Passan's latest on Ohtani, Yamamoto, Soto trade and more

Gregory Fisher/Icon Sportswire

NASHVILLE, Tenn. -- Shohei Ohtani wasn't in attendance this week, and yet it seemed like he was all anyone could talk about at the 2023 winter meetings anyway.

The stealthiness with which Ohtani's free agency has unfolded as he prepares to sign a contract worth upward of $600 million has spawned all manner of questions. Among the most popular topics of conversation at the Gaylord Opryland Resort, where the meetings were held: When is Ohtani signing, where will he end up, what is he going to get paid and, perhaps most oft-repeated, why won't he tell us the name of his dog?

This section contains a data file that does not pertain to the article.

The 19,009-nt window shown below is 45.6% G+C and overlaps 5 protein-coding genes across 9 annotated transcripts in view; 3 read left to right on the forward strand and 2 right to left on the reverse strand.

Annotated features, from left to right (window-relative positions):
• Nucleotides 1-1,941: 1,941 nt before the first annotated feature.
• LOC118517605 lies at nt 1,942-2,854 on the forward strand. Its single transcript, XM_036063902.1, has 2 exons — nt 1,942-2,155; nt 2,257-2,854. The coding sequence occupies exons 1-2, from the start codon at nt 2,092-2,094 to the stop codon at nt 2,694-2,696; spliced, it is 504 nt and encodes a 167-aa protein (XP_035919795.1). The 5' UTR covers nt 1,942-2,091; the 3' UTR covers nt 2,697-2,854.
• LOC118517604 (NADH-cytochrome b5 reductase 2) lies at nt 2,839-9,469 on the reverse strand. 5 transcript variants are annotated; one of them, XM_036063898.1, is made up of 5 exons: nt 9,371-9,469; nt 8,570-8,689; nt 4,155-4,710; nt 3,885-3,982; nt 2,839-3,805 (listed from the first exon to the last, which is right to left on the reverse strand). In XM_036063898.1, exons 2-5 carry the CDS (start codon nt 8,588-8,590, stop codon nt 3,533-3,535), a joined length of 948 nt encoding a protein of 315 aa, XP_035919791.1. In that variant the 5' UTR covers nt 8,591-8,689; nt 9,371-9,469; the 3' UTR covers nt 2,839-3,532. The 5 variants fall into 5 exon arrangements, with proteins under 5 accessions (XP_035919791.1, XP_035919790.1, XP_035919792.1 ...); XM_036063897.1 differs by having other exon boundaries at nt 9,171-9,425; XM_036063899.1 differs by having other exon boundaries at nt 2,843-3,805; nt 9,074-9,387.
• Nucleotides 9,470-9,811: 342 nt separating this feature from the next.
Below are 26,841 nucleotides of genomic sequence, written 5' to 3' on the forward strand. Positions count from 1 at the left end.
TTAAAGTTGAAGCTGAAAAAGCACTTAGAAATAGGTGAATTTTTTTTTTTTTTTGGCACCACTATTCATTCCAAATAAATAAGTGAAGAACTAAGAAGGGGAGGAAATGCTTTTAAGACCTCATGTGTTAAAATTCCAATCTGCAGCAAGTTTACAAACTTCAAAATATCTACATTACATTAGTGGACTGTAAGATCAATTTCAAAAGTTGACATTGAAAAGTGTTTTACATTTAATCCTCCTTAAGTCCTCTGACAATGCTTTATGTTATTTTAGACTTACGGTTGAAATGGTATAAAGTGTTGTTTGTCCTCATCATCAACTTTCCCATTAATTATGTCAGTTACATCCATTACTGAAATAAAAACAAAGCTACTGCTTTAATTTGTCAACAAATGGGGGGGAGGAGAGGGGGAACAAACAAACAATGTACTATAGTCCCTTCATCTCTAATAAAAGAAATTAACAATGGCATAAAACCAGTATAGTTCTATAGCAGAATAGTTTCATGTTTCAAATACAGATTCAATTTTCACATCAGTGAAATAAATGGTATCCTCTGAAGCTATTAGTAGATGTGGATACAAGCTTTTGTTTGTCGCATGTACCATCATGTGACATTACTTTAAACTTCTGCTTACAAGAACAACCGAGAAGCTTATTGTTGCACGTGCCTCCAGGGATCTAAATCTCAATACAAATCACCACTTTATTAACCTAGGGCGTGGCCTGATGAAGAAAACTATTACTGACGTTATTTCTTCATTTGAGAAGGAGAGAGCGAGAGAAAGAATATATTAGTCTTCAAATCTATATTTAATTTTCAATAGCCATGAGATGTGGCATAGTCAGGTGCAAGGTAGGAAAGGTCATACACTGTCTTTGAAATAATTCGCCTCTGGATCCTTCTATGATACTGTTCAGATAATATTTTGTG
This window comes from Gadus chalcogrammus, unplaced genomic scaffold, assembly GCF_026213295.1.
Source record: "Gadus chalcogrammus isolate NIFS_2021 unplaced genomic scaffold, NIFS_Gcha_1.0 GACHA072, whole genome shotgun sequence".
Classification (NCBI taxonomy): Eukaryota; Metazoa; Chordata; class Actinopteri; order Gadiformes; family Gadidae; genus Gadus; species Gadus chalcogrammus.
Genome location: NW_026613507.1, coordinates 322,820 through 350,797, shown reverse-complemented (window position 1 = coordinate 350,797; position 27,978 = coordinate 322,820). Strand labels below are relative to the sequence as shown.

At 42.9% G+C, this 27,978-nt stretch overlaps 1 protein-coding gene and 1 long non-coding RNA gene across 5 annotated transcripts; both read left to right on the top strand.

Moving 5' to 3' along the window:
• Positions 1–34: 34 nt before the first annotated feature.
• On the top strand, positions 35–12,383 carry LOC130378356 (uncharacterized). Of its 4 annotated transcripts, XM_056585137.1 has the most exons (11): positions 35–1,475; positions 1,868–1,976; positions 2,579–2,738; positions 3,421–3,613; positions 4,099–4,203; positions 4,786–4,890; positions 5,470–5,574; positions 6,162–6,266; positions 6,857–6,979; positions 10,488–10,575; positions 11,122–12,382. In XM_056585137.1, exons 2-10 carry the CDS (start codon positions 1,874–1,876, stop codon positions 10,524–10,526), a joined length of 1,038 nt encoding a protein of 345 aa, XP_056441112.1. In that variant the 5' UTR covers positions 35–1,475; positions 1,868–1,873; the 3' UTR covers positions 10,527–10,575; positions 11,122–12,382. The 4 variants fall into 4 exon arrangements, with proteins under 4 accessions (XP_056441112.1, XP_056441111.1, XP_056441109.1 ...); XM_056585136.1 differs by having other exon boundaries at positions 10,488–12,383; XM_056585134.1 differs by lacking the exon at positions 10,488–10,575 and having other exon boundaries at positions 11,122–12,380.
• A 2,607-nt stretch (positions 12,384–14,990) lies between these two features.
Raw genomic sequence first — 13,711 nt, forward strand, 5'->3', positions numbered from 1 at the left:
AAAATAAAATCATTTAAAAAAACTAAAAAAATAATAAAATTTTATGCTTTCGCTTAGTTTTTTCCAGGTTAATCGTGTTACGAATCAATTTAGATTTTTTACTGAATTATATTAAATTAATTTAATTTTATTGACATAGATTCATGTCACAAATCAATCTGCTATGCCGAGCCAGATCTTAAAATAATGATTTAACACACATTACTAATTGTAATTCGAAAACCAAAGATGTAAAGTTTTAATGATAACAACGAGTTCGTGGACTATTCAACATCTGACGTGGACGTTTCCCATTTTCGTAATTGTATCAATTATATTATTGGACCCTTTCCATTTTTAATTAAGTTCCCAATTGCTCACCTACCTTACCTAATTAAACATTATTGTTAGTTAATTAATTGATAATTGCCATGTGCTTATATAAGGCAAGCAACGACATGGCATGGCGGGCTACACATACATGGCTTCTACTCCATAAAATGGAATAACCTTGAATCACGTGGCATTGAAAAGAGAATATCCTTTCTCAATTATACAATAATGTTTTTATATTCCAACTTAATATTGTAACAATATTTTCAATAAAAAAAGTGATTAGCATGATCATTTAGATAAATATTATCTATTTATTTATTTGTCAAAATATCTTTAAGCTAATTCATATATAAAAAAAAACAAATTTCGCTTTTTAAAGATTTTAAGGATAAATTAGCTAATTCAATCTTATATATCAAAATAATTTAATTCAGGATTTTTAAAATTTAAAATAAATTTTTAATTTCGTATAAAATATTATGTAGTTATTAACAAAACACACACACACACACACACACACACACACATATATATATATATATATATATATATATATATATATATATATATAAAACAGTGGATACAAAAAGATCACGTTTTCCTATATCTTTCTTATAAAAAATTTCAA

The sheer number of unanswered questions -- is his dog, like, named after one of the teams he's deciding among? -- cast an unmistakable shadow and continued to illustrate his invisible grip over the industry. For three days, Ohtani's looming free agency stopped up almost any free agent movement, leaving the meetings on the verge of being a complete dud.

Before the New York Yankees and San Diego Padres swooped in to save the day with the fascinating Juan Soto blockbuster, the previous newsiest moment had been Los Angeles Dodgers manager Dave Roberts committing the grievous sin of publicly acknowledging that the most moneyed team in baseball had met with Ohtani, who's bound to be the most moneyed athlete in North American professional sports history. The obviousness of it didn't take away from it prompting questions about whether it might hurt Los Angeles' chances with Ohtani, a narrative that has taken on increasing resonance with Toronto's emergence as a real player.